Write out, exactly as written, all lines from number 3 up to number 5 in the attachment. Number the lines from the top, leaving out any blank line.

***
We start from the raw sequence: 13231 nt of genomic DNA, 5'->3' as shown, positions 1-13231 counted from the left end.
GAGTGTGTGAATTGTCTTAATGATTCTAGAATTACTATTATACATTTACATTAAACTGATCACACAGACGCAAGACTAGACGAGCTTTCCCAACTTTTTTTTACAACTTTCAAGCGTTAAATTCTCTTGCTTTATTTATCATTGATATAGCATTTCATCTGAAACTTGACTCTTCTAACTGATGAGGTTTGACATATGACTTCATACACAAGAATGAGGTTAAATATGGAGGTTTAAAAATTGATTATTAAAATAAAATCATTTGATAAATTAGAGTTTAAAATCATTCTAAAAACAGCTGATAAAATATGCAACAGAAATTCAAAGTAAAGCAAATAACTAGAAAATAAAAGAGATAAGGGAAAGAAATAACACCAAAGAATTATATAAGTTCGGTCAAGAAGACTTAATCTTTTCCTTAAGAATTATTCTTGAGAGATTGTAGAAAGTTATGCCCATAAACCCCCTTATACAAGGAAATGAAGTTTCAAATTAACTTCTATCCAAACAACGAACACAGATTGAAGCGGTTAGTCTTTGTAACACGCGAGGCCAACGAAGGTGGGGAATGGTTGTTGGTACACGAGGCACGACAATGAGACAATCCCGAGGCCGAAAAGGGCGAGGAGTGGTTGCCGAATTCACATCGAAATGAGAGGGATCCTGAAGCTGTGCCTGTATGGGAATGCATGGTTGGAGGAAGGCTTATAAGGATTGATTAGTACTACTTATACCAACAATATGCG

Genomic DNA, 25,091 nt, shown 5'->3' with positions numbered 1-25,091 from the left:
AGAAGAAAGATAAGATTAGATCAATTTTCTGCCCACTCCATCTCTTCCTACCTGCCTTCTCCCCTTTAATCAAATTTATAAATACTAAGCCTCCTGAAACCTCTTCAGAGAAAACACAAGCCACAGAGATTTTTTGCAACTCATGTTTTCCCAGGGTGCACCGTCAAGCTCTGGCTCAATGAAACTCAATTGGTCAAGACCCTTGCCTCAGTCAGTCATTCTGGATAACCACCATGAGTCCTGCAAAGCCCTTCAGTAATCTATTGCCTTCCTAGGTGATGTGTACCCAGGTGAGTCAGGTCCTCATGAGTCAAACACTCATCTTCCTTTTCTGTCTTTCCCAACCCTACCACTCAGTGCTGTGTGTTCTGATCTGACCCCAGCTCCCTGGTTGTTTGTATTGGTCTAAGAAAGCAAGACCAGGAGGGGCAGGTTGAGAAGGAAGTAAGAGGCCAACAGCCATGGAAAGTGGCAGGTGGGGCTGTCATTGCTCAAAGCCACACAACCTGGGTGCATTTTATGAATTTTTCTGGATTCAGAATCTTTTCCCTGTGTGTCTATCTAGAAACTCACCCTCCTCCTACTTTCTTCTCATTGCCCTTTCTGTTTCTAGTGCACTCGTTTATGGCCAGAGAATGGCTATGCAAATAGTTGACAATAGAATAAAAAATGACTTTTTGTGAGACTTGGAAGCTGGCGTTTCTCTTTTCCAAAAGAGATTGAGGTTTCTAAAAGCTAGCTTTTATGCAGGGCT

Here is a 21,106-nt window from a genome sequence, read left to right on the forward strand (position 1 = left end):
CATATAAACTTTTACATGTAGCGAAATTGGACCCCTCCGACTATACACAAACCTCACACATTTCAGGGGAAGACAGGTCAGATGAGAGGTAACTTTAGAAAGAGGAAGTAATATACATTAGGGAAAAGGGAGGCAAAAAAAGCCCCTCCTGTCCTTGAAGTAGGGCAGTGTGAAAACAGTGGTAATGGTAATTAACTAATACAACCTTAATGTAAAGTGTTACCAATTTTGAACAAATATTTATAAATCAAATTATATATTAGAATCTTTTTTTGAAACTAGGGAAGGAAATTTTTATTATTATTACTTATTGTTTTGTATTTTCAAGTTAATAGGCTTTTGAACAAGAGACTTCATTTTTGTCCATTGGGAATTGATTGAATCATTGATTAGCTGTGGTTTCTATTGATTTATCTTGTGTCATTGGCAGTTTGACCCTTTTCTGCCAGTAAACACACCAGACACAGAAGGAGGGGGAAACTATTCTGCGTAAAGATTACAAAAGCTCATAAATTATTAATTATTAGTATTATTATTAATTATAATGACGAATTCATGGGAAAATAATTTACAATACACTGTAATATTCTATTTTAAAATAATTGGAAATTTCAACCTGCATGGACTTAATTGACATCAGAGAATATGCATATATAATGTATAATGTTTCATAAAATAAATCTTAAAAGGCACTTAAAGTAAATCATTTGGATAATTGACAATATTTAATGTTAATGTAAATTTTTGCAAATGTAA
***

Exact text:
Genomic DNA, 25,091 nt, shown 5'->3' with positions numbered 1-25,091 from the left:
AGAAGAAAGATAAGATTAGATCAATTTTCTGCCCACTCCATCTCTTCCTACCTGCCTTCTCCCCTTTAATCAAATTTATAAATACTAAGCCTCCTGAAACCTCTTCAGAGAAAACACAAGCCACAGAGATTTTTTGCAACTCATGTTTTCCCAGGGTGCACCGTCAAGCTCTGGCTCAATGAAACTCAATTGGTCAAGACCCTTGCCTCAGTCAGTCATTCTGGATAACCACCATGAGTCCTGCAAAGCCCTTCAGTAATCTATTGCCTTCCTAGGTGATGTGTACCCAGGTGAGTCAGGTCCTCATGAGTCAAACACTCATCTTCCTTTTCTGTCTTTCCCAACCCTACCACTCAGTGCTGTGTGTTCTGATCTGACCCCAGCTCCCTGGTTGTTTGTATTGGTCTAAGAAAGCAAGACCAGGAGGGGCAGGTTGAGAAGGAAGTAAGAGGCCAACAGCCATGGAAAGTGGCAGGTGGGGCTGTCATTGCTCAAAGCCACACAACCTGGGTGCATTTTATGAATTTTTCTGGATTCAGAATCTTTTCCCTGTGTGTCTATCTAGAAACTCACCCTCCTCCTACTTTCTTCTCATTGCCCTTTCTGTTTCTAGTGCACTCGTTTATGGCCAGAGAATGGCTATGCAAATAGTTGACAATAGAATAAAAAATGACTTTTTGTGAGACTTGGAAGCTGGCGTTTCTCTTTTCCAAAAGAGATTGAGGTTTCTAAAAGCTAGCTTTTATGCAGGGCT

Here is a 21,106-nt window from a genome sequence, read left to right on the forward strand (position 1 = left end):